However, last Friday United Airlines announced that it had struck a deal with representatives of its pilots’ union that could help the airline emerge from bankruptcy. While that might ultimately seem like a nice Christmas present for those pilots (though it’s doubtful, considering that it includes a 15% pay cut), most of the rest of us could be left holding the bagâ€¦and not the St. Nicholas version, either.
Ultimately, United wants to terminate its pension plans, which are significantly underfunded – and shed itself of that liability (more than $8 billion, according to reports). Accomplishing that requires certain stars to line up just right – the approval of a bankruptcy court judge, for one thing – and that will be more readily obtained if its unions support the move, it is thought. In exchange for the Air Lines Pilots Association’s (ALPA) complicity, United will sweeten up its contributions to a separate, existing defined contribution plan for pilots. Active pilots would also be issued $550 million worth of notes convertible to company stock once the carrier has emerged from bankruptcy. They also promise to keep the pilots’ pension plan going until at least May 2005.
These extra conditions are significant, both because of their blatant attempt to circumvent the spirit of the nation’s pension insurance system and their willingness to tout the circumvention as a “solution” for others in such straits.
In several published reports, the investment banker for ALPA said that the $550 million package was specifically crafted to overcome the Supreme Court’s rejection of an “abusive follow-on plan” in a similar bankruptcy challenge involving steelmaker LTV. LTV, which has gone through bankruptcy twice in the past decade (or so), also tried to buy off its unions with a sweetener. Like a drunk falling off the wagon, the steelmaker dumped four heavily underfunded pension plans on the nation’s private pension insurer (the Pension Benefit Guaranty Corporation) – then resumed operations, and promised workers new pensions that were just as extravagant as the old ones. In the United case, the ALPA banker said, apparently with a straight face, that the UAL deal would clear the LTV problem because it was designed as compensation, rather than in the form of a “plan.” And they say it could “work” for other, similarly situated, employers.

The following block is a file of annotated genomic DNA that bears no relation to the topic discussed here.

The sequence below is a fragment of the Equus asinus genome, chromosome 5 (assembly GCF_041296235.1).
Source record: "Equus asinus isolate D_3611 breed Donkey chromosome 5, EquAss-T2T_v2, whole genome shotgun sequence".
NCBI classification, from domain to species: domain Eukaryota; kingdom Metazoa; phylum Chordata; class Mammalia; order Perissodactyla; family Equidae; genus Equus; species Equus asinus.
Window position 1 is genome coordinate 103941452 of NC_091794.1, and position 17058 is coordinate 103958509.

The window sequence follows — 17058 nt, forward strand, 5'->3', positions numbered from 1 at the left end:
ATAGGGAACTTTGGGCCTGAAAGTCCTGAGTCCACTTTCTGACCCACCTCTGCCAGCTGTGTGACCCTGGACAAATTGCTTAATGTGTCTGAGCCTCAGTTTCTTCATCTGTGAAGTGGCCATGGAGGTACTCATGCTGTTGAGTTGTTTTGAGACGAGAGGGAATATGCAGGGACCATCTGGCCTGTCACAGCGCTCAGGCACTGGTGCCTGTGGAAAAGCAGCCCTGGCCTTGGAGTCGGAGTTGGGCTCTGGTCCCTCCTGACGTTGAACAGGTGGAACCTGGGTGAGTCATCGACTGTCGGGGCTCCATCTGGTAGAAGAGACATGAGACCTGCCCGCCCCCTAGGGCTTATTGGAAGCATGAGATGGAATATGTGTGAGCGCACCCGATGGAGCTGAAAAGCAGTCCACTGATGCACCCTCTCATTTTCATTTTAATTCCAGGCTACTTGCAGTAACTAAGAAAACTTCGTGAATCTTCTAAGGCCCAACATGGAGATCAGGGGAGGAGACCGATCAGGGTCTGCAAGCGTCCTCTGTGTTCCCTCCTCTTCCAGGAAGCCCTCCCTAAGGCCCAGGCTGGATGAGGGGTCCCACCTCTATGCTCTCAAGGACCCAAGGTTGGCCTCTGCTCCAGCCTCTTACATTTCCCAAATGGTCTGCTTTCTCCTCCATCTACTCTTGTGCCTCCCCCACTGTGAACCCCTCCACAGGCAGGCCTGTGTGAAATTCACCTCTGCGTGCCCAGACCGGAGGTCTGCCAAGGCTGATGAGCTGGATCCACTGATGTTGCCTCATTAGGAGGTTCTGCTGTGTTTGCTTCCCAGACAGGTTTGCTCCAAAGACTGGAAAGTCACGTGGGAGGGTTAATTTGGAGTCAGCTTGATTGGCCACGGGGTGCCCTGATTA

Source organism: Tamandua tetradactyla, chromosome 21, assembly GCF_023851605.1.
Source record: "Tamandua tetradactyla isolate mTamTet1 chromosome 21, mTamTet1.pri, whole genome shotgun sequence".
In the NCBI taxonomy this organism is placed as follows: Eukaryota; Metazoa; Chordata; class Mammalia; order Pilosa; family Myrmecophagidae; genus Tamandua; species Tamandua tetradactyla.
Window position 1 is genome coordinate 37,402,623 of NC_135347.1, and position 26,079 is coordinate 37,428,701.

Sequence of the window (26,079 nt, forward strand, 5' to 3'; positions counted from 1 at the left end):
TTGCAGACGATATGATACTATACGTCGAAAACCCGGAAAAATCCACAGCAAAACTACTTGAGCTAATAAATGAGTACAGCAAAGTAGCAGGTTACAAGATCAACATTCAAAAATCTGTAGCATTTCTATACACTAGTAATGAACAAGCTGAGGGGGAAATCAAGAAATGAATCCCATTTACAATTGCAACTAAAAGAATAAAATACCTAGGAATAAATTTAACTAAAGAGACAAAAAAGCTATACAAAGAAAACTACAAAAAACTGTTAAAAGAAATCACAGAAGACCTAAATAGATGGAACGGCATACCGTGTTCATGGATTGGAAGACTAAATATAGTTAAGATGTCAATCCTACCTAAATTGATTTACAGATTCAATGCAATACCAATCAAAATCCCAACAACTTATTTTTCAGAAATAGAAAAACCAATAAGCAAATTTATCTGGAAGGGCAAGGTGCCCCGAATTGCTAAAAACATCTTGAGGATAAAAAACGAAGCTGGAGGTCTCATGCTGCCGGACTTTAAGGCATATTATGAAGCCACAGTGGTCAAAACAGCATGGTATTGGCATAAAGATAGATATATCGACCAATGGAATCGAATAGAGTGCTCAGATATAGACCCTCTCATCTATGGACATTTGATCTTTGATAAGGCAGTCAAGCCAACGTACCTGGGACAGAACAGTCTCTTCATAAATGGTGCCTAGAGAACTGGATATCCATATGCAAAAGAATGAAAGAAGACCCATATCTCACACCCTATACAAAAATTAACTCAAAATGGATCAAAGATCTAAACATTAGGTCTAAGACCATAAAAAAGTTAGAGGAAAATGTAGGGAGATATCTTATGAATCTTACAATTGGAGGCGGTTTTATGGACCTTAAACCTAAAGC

Then there is the matter of promising to keep the pension plan going for another six months. All in all, if this represented a commitment to supporting its pension obligations, this would be laudable. Unfortunately, there is a sleight of hand going on here as well. The PBGC does not fully insure pension increases from the date they are offered (trying to avoid the temptation of companies to promise big benefits just before they default). Instead, the insurance coverage phases in over five years – and since United’s pilots won their last pension increase in April 2000, by waiting until May to terminate the plan, the airline and its pilots would complete the entire phase-in period, according to the NY Times.
Now, all of this would be bad enough if it weren’t for the fact that United has recently blown off its pension contribution obligation – less than six months after the airlines convinced the US Congress that they should be given what amounts to a free pass from mandated “deficit reduction contributions” imposed on severely underfunded plans (see Pension relief comes with a cost ). And United is not, of course, alone in its willingness to dump its obligations on the PBGC, the rest of the pension industry and, potentially on the US taxpayer.
I can appreciate that the airline industry faces challenges. While desperate times call for desperate measures, these are the same guys that, just days after the September 11 terrorist attacks, took advantage of the situation to announce the layoff of hundreds of thousands of workers – while imposing so-called emergency, or “force majeure,” provisions of its collective bargaining agreements to waive furlough protections for laid-off workers (see IMHO: The Aftermath ).
To its credit, the PBGC has taken aggressive actions to combat the kind of pension payoffs embodied in the type of arrangements that UAL now touts – and they were quick on Friday to denounce the plan. But the PBGC shouldn’t have to wage this battle alone. Even though it may be about their pensions – ultimately, the money the airlines – and their unions – are now squabbling over …may be a bill the rest of us will be stuck paying.
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